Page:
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Dublin: 14 °C Saturday 30 May, 2020
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'We are seeing people who have a home, but they can’t afford the heating or the food to cook'

Merchants Quay Ireland has issued an urgent appeal for funding for its Sunday dinner service.

File photo
File photo
Image: Shutterstock/addkm

A NATIONAL HOMELESS and addiction charity has launched an urgent appeal to raise funds for its Sunday dinner service. 

Merchants Quay Ireland (MQI) provides homeless outreach and drug rehabilitation services at every level of addiction.

Its day centre on Merchants Quay in Dublin’s south inner city provides food, medical and counselling support for at-risk and homeless people.

Every Sunday, up to 300 people come to MQI for dinner. This is the only place in Dublin for people who are homeless to get a free hot meal on a Sunday. 

The service, which costs over €200,000 a year to run, also provides an opportunity for MQI staff to engage with individuals and support them with crisis help and referrals. 

People who attend the Sunday service can avail of a hot shower, dry clothes, and social connection and companionship. 

However, the charity has now claimed that the service receives insufficient State funding and that the demand for the service keeps growing.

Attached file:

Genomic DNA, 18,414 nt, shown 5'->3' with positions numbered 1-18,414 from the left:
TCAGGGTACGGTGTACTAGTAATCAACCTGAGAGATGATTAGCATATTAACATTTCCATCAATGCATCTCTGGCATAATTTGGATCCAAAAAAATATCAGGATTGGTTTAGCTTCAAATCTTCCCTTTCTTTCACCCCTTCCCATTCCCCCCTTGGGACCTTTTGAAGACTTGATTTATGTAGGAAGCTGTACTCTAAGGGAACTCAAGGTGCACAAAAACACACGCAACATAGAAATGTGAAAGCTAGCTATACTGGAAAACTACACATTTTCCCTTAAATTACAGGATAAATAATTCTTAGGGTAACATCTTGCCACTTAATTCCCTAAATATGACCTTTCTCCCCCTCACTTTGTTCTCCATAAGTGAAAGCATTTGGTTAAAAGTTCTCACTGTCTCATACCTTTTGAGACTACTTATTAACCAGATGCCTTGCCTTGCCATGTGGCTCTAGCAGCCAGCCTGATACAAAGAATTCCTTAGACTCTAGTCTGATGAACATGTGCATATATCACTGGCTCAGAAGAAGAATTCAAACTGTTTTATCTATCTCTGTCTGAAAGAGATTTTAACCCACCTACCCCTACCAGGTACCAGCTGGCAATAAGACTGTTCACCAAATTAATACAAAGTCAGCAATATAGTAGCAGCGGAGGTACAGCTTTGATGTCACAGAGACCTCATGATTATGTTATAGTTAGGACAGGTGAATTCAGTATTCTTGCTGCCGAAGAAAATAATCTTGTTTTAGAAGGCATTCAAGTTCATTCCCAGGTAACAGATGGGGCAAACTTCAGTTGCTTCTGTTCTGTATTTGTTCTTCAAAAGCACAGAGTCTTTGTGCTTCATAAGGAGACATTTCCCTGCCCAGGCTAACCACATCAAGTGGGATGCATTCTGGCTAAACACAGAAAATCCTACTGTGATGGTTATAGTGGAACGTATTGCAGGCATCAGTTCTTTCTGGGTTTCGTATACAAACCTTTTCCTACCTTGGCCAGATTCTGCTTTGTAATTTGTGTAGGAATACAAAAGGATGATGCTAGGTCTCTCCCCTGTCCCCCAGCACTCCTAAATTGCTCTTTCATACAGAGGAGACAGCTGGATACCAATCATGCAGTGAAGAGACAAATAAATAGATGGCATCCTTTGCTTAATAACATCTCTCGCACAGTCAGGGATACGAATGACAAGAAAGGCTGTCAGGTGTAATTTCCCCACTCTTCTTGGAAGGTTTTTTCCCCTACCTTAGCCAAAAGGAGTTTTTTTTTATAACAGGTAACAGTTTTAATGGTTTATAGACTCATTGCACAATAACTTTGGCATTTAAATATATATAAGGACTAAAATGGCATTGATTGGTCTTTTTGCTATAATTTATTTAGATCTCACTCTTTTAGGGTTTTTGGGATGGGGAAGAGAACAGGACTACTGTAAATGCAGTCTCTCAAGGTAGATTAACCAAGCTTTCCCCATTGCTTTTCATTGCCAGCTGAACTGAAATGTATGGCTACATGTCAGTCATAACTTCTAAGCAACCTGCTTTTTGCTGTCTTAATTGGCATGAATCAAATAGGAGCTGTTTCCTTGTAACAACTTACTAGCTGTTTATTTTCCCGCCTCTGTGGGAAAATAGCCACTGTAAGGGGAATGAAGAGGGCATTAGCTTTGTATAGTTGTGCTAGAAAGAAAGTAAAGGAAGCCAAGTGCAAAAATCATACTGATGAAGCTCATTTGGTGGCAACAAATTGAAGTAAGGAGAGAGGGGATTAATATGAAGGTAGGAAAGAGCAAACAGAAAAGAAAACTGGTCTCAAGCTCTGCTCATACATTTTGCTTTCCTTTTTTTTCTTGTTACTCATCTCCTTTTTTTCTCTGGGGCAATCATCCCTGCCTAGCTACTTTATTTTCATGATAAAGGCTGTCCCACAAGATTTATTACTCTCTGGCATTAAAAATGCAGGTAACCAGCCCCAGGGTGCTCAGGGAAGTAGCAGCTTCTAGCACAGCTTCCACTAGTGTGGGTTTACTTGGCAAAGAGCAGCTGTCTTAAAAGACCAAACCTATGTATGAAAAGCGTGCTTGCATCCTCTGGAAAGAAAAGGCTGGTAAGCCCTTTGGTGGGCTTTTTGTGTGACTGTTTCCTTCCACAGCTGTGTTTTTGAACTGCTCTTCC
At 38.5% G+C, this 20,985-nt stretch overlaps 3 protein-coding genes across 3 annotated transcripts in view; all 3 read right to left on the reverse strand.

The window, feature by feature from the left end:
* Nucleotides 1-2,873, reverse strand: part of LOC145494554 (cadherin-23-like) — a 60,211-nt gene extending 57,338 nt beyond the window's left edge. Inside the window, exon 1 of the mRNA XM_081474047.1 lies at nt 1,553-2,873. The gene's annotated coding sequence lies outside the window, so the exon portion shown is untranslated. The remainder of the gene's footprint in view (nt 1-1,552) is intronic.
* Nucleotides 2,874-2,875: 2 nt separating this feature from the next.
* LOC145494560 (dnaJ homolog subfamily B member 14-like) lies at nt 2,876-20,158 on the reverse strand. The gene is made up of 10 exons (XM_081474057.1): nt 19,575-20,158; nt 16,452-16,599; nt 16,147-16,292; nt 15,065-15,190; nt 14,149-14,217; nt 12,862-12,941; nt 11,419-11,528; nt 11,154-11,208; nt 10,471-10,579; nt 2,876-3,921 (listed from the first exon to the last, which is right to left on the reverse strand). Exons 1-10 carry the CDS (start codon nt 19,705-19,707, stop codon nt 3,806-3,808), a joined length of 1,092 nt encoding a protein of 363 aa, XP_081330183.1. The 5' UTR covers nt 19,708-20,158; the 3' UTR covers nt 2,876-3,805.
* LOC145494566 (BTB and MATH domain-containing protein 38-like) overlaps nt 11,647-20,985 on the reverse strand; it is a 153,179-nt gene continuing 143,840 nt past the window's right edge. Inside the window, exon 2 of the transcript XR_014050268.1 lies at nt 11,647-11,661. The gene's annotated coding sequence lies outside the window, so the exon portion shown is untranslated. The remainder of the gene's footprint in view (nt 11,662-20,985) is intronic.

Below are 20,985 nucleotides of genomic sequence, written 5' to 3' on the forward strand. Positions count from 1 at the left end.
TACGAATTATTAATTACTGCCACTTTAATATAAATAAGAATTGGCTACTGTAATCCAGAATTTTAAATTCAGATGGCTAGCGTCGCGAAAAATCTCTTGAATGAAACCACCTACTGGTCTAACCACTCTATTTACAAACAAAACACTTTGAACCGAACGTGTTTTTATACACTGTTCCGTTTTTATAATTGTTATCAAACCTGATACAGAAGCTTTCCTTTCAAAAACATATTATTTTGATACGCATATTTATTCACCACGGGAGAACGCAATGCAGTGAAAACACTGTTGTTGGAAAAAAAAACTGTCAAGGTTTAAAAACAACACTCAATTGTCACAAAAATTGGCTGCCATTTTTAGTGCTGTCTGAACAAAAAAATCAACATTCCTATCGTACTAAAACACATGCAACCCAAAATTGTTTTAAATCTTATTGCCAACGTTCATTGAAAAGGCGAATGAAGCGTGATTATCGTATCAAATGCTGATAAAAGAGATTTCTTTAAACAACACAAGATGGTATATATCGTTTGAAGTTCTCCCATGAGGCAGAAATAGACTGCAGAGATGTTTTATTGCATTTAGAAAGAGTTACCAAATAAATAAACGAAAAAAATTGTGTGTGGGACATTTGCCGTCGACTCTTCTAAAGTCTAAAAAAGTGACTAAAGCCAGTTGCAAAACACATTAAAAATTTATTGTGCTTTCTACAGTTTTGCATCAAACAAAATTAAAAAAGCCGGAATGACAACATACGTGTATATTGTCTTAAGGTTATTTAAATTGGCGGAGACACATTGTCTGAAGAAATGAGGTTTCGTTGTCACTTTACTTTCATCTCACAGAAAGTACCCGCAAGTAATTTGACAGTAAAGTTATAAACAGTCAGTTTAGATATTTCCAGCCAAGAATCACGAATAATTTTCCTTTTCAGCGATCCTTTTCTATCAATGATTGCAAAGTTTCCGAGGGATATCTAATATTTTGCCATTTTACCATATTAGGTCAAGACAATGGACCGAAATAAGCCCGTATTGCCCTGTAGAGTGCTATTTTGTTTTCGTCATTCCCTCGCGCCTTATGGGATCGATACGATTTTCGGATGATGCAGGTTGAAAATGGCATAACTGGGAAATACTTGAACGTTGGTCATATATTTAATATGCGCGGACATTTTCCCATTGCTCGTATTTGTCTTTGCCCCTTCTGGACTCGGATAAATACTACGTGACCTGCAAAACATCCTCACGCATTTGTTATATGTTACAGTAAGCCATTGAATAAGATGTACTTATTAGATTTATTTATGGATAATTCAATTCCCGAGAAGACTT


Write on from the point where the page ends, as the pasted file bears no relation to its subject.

It has also raised concerns that staff are now seeing people who have accommodation but cannot afford to cook in their own homes. 

“Merchants Quay Ireland has been providing hot meals to Dublin’s homeless for decades. Meeting these basic needs is at the core of what we do. But the demand for our Sunday services is now unprecedented,” MQI CEO Paula Byrne said, launching the appeal.

We are now seeing people who have a home, but they can’t afford the heating or the food to cook.

download The MQI day centre as seen from across the River Liffey. Source: Hayley Halpin via TheJournal.ie

Homeless emergency accommodation figures for January show that there are now a combined total of 9,987 people homeless and living in emergency accommodation in Ireland, a significant rise of 234 people from December.

The numbers taken over the course of one week in January show that there were 6,363 adults and 3,624 homeless children living in emergency accommodation in the state. 

Maura, a Sunday service client said that her accommodation has “no gas or electricity”. 

“I come here on Sundays for a hot meal and to have a shower with hot water. I can fill my flask with hot water as well to take home with me,” she said. 

Mark, another Sunday service client, added: “The days are so long when you’re homeless, you need to get out of the cold. It’s a real Sunday atmosphere here, a proper Sunday dinner. This place is a lifeline for a lot of us.” 

MQI also runs a Night Café, which provides yoga mats for up to 65 people to sleep on each night who have not been able to source a place to stay. In 2017, MQI’s Night Café provided emergency shelter for 1,913 individuals. 

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Donations to Merchants Quay Ireland can be made here.

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